Promoting a Book for Introverts

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   I HAVEN’T GOT this far yet. But I have completed a manuscript and edited it twice. Next step is to print it off, make corrections and then have a beta reader (or two) go over it to catch anything I missed. I even have a second book nearly finished, which a lot of literary agents and publishers like to see.

As you’ll maybe know from a previous post, I am weighing up the option of going solo and self-publishing or going the traditional route, getting an agent and hopefully a book deal. Both routes have their challenges, but with a self-published book, if somehow the book is a success, I would make more money and pocket a bigger percentage of sales.
Of course if a publisher actually cares about the book, they might be able to promote the book and make it far more visible than I ever could on my own.

Here’s the crux of it. IF I get a book deal, in the best case scenario I’d be doing book promos at shops and events. That is a bit of a nightmare for me. I’d love to do them, but the other half of me hates that aspect, and makes me think that self-publishing is ideal for my personality. Speaking to lots of people isn’t as terrifying as it would have been in my teenage years, but it isn’t something  I’d relish doing.

Self-publish or publisher? Hmmm.

10 thoughts on “Promoting a Book for Introverts

  1. I think, whether you self-publish or go the traditional route, self-promotion is inevitable. I just came back from a writers’ workshop on publishing and the message there was loud and clear – either way you have to develop a “platform” or following. A lot can be done online, but f2f networking is invaluable.

    Liked by 1 person

    1. Yeah its the reality of it. Once a writer has written the book, from then on its all about contacts and socialising, a fact i’m beginning to like and accept as part of the process 🙂


  2. I’m introverted but I’m also a spoken-word artist/actor. Who I am on stage completely contradicts who I am normally. I would much rather stand on stage and speak in front of a room full of people than to have face to face conversions about my book. I CRINGE just thinking about it.

    I’ve decided to go the self-publishing route myself. I tend to enjoy putting in the hard work myself and watching how it turns out. I know it will make me feel like I built something on my own and I can take pride in knowing that.

    Liked by 1 person

    1. Interesting. I’ve never acted but I would be mcuh the same. There’s a distance on stage, but one on one meetings, readings and chats are a different ball game. Still, if it meant I’d be making decent coin I’d do it!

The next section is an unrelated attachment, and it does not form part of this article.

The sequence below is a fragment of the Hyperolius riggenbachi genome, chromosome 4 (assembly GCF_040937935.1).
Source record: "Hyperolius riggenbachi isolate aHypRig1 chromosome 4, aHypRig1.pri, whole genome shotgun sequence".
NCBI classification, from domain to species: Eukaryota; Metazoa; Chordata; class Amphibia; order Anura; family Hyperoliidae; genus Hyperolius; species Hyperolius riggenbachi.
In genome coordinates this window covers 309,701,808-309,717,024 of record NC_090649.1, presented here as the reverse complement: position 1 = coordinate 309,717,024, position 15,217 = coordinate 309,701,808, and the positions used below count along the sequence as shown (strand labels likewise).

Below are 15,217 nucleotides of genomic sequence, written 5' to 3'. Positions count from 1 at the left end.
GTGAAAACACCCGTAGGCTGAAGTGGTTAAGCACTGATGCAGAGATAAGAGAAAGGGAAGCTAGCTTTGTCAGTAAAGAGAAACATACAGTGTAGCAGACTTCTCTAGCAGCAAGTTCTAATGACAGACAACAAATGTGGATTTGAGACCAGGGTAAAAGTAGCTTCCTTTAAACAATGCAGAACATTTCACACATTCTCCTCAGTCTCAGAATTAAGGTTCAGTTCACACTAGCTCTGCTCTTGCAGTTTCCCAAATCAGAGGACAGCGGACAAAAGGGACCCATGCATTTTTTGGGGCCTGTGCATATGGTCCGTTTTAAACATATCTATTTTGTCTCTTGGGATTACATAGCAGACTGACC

3. I’m certainly not the most extrovert or confident guy in the world, but I share your discomfort! Perhaps it’s best to send it to an traditional publisher first and then see if they have an interest in representing you.

    That is what I did, and when I received a dozen rejections, I turned my back on that route, and as a two-finger sign to those who had rejected me, chose to venture into the self-publishing field.

    SP is a bit of a lottery, with barriers to entry lowered. Pretty much anyone can submit their draft and throw up a cover image these days. This means that you will likely compete with LOADS of badly scripted wafer thin novels. It’s hard to stand out, but you don’t necessarily need to knock on doors to make things happen. I enjoy your content and blog posts and that is the first step to building a network. Whipping your draft into shape with beta readers, hiring cover illustrators, copy editor can all help your novel rise to the top.

    If self-publishing, most of your future readers will likely be swimming online already, in forums that you should start to frequent, and with digital sales a major revenue stream as opposed to POD for self-publishers you certainly don’t need to get your book on physical shelves to make waves or earn enough to pay the bills..

    Anyway…I’m probably rambling now! Best of luck either way!

    Liked by 2 people

    1. Much appreciated thanks for your advice, it echoes what a friend of mine has told me. Ultimately its great knowing that if a publisher doesn’t take me up I can fall back on a platform of SP, that might be even better anyway.
      Thanks for stopping by!

      Liked by 1 person

  4. One of my friends self-published and she had to do way more face-to-face type events to make it work. She attended all sorts of book clubs, book stores, book fairs, everything really. I suppose once people know your name and want to read your book automatically it might be different though! Also at least it is a bit comforting knowing that all the people that show are there to support you and are on your team!!! I’m looking forward to seeing which one you go with and how it goes!

    Liked by 1 person

    1. Thanks! I’m really in a head war, I’ve given myself a few weeks to decide.


      1. Nice! It’s exciting that you are at that point! Good luck and keep us all updated!

        Liked by 1 person

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